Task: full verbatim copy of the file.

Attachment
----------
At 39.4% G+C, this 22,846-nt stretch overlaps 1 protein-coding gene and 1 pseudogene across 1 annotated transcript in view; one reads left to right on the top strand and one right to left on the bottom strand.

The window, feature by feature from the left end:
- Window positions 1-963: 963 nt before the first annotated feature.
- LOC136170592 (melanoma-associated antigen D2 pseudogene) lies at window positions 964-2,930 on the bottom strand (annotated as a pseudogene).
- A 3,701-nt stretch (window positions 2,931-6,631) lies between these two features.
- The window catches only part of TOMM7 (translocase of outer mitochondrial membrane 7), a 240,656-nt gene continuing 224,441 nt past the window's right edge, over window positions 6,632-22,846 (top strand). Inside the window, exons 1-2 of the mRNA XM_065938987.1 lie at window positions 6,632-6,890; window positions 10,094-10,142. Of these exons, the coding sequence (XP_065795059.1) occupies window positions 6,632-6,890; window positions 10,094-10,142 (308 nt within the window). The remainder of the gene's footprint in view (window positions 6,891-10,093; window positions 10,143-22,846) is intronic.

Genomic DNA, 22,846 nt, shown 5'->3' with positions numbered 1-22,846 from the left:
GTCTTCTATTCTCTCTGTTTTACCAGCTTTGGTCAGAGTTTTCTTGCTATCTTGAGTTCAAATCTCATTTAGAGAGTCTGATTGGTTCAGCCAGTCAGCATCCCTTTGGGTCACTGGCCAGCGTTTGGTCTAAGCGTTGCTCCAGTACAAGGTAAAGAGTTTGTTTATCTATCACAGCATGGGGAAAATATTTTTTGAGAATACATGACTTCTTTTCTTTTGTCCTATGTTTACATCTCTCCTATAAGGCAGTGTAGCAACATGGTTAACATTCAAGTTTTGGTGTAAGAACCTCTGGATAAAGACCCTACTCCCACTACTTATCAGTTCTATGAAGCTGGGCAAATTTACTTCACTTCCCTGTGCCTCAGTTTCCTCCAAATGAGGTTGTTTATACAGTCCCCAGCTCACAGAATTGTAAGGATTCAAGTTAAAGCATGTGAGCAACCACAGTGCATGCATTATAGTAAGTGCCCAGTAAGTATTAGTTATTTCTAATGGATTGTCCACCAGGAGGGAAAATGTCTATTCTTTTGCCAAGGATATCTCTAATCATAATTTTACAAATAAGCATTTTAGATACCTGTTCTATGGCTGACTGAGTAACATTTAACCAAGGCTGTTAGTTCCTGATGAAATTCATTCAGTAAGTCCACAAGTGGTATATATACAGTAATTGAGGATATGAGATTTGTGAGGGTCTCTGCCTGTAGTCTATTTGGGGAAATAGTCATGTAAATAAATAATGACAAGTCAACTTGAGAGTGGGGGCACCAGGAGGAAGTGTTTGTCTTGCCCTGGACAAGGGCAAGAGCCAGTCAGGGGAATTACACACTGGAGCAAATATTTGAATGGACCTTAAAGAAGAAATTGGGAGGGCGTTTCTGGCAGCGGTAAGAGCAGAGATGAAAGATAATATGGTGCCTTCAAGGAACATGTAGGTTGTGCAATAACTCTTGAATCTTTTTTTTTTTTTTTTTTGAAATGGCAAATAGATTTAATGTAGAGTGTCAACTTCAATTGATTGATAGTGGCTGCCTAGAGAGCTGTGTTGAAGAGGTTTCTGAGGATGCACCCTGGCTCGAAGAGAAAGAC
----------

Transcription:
At 39.4% G+C, this 22,846-nt stretch overlaps 1 protein-coding gene and 1 pseudogene across 1 annotated transcript in view; one reads left to right on the top strand and one right to left on the bottom strand.

The window, feature by feature from the left end:
- Window positions 1-963: 963 nt before the first annotated feature.
- LOC136170592 (melanoma-associated antigen D2 pseudogene) lies at window positions 964-2,930 on the bottom strand (annotated as a pseudogene).
- A 3,701-nt stretch (window positions 2,931-6,631) lies between these two features.
- The window catches only part of TOMM7 (translocase of outer mitochondrial membrane 7), a 240,656-nt gene continuing 224,441 nt past the window's right edge, over window positions 6,632-22,846 (top strand). Inside the window, exons 1-2 of the mRNA XM_065938987.1 lie at window positions 6,632-6,890; window positions 10,094-10,142. Of these exons, the coding sequence (XP_065795059.1) occupies window positions 6,632-6,890; window positions 10,094-10,142 (308 nt within the window). The remainder of the gene's footprint in view (window positions 6,891-10,093; window positions 10,143-22,846) is intronic.

Genomic DNA, 22,846 nt, shown 5'->3' with positions numbered 1-22,846 from the left:
GTCTTCTATTCTCTCTGTTTTACCAGCTTTGGTCAGAGTTTTCTTGCTATCTTGAGTTCAAATCTCATTTAGAGAGTCTGATTGGTTCAGCCAGTCAGCATCCCTTTGGGTCACTGGCCAGCGTTTGGTCTAAGCGTTGCTCCAGTACAAGGTAAAGAGTTTGTTTATCTATCACAGCATGGGGAAAATATTTTTTGAGAATACATGACTTCTTTTCTTTTGTCCTATGTTTACATCTCTCCTATAAGGCAGTGTAGCAACATGGTTAACATTCAAGTTTTGGTGTAAGAACCTCTGGATAAAGACCCTACTCCCACTACTTATCAGTTCTATGAAGCTGGGCAAATTTACTTCACTTCCCTGTGCCTCAGTTTCCTCCAAATGAGGTTGTTTATACAGTCCCCAGCTCACAGAATTGTAAGGATTCAAGTTAAAGCATGTGAGCAACCACAGTGCATGCATTATAGTAAGTGCCCAGTAAGTATTAGTTATTTCTAATGGATTGTCCACCAGGAGGGAAAATGTCTATTCTTTTGCCAAGGATATCTCTAATCATAATTTTACAAATAAGCATTTTAGATACCTGTTCTATGGCTGACTGAGTAACATTTAACCAAGGCTGTTAGTTCCTGATGAAATTCATTCAGTAAGTCCACAAGTGGTATATATACAGTAATTGAGGATATGAGATTTGTGAGGGTCTCTGCCTGTAGTCTATTTGGGGAAATAGTCATGTAAATAAATAATGACAAGTCAACTTGAGAGTGGGGGCACCAGGAGGAAGTGTTTGTCTTGCCCTGGACAAGGGCAAGAGCCAGTCAGGGGAATTACACACTGGAGCAAATATTTGAATGGACCTTAAAGAAGAAATTGGGAGGGCGTTTCTGGCAGCGGTAAGAGCAGAGATGAAAGATAATATGGTGCCTTCAAGGAACATGTAGGTTGTGCAATAACTCTTGAATCTTTTTTTTTTTTTTTTTTGAAATGGCAAATAGATTTAATGTAGAGTGTCAACTTCAATTGATTGATAGTGGCTGCCTAGAGAGCTGTGTTGAAGAGGTTTCTGAGGATGCACCCTGGCTCGAAGAGAAAGAC